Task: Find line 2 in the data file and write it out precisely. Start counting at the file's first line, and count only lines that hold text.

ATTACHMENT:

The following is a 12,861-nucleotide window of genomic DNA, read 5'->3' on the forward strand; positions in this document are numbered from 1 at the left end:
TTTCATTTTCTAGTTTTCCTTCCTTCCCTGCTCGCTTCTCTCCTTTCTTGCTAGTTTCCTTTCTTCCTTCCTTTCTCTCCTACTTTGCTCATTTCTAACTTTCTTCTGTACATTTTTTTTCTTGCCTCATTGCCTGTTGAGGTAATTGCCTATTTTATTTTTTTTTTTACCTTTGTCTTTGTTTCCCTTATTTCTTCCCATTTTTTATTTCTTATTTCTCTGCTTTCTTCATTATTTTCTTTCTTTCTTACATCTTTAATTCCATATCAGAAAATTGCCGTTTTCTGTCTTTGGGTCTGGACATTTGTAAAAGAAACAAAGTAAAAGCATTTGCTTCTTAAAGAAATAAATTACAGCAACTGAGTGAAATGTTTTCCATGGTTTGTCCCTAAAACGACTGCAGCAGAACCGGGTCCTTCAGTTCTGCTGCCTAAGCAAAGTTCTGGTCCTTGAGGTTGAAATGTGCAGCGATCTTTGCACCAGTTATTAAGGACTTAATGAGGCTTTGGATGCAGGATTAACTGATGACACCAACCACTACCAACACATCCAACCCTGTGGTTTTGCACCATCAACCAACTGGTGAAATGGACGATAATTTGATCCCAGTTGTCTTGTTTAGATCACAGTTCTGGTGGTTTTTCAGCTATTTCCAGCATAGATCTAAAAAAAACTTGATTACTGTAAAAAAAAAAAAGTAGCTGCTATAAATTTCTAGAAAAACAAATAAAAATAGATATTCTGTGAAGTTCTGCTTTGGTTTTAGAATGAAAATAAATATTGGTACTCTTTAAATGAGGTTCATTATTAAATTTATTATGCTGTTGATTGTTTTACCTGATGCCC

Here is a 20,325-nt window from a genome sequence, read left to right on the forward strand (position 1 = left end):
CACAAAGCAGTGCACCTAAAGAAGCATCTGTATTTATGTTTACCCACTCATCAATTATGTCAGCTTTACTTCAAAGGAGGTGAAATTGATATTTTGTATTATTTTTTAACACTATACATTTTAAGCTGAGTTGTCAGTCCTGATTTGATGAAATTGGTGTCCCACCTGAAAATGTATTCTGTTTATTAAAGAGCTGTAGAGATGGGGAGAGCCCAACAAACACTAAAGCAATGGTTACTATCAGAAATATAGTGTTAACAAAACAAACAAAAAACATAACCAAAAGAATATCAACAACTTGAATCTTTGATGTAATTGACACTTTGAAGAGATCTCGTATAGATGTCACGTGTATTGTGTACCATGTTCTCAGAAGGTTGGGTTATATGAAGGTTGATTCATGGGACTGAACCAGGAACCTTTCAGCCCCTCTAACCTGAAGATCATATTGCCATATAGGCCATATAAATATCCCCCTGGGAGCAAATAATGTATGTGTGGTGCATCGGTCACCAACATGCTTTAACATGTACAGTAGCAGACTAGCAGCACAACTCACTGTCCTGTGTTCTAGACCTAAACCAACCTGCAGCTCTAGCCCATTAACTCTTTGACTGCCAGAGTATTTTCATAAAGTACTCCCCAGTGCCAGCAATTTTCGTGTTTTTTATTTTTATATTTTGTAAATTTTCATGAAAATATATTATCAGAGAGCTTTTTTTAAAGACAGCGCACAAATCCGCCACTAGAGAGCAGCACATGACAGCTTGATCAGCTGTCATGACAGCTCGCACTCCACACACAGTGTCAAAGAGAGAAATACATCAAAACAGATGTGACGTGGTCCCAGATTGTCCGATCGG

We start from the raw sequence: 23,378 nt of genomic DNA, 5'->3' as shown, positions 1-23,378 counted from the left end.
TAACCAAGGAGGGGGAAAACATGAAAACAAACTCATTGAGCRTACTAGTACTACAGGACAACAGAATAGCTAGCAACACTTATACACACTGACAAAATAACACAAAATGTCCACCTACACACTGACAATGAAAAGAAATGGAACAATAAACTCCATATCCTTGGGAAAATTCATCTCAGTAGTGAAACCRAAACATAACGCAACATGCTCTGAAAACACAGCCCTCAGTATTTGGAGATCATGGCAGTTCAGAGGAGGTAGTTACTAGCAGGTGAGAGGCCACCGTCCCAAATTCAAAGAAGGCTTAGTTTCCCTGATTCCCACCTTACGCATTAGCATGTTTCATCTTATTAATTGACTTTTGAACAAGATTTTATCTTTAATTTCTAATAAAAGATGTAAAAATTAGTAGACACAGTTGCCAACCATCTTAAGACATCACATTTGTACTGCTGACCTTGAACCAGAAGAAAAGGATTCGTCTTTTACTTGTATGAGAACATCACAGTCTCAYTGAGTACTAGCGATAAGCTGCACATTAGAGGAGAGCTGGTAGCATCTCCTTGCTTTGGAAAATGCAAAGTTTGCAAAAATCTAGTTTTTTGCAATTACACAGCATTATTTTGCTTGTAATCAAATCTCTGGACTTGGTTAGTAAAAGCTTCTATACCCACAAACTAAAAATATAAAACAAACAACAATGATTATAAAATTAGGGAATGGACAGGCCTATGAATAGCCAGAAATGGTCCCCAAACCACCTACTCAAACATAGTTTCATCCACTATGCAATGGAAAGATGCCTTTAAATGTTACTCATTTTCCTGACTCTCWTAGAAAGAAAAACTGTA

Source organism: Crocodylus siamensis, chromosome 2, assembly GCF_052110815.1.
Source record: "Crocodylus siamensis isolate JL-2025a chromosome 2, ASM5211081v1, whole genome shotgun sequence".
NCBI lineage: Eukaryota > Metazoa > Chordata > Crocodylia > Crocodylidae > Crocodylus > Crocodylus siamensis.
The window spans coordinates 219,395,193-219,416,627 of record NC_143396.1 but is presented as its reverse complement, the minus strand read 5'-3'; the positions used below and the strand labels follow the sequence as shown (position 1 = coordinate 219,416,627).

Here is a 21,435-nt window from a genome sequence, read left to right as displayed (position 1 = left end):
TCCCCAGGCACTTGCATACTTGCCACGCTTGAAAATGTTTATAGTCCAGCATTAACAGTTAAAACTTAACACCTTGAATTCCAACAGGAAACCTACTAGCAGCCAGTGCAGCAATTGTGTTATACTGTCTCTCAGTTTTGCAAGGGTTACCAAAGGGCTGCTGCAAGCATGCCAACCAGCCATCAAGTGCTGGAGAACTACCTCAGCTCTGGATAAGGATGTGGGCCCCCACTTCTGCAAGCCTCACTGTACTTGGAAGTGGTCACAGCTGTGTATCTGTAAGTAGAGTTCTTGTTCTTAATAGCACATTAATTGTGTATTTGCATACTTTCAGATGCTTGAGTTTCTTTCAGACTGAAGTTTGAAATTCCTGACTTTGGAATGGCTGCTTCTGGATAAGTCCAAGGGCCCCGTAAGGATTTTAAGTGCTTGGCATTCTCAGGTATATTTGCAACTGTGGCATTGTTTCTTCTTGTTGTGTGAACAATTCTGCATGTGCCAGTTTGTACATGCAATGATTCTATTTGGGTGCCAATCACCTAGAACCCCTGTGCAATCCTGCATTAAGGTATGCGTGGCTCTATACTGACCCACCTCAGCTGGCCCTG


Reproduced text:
TTTCATTTTCTAGTTTTCCTTCCTTCCCTGCTCGCTTCTCTCCTTTCTTGCTAGTTTCCTTTCTTCCTTCCTTTCTCTCCTACTTTGCTCATTTCTAACTTTCTTCTGTACATTTTTTTTCTTGCCTCATTGCCTGTTGAGGTAATTGCCTATTTTATTTTTTTTTTTACCTTTGTCTTTGTTTCCCTTATTTCTTCCCATTTTTTATTTCTTATTTCTCTGCTTTCTTCATTATTTTCTTTCTTTCTTACATCTTTAATTCCATATCAGAAAATTGCCGTTTTCTGTCTTTGGGTCTGGACATTTGTAAAAGAAACAAAGTAAAAGCATTTGCTTCTTAAAGAAATAAATTACAGCAACTGAGTGAAATGTTTTCCATGGTTTGTCCCTAAAACGACTGCAGCAGAACCGGGTCCTTCAGTTCTGCTGCCTAAGCAAAGTTCTGGTCCTTGAGGTTGAAATGTGCAGCGATCTTTGCACCAGTTATTAAGGACTTAATGAGGCTTTGGATGCAGGATTAACTGATGACACCAACCACTACCAACACATCCAACCCTGTGGTTTTGCACCATCAACCAACTGGTGAAATGGACGATAATTTGATCCCAGTTGTCTTGTTTAGATCACAGTTCTGGTGGTTTTTCAGCTATTTCCAGCATAGATCTAAAAAAAACTTGATTACTGTAAAAAAAAAAAAGTAGCTGCTATAAATTTCTAGAAAAACAAATAAAAATAGATATTCTGTGAAGTTCTGCTTTGGTTTTAGAATGAAAATAAATATTGGTACTCTTTAAATGAGGTTCATTATTAAATTTATTATGCTGTTGATTGTTTTACCTGATGCCC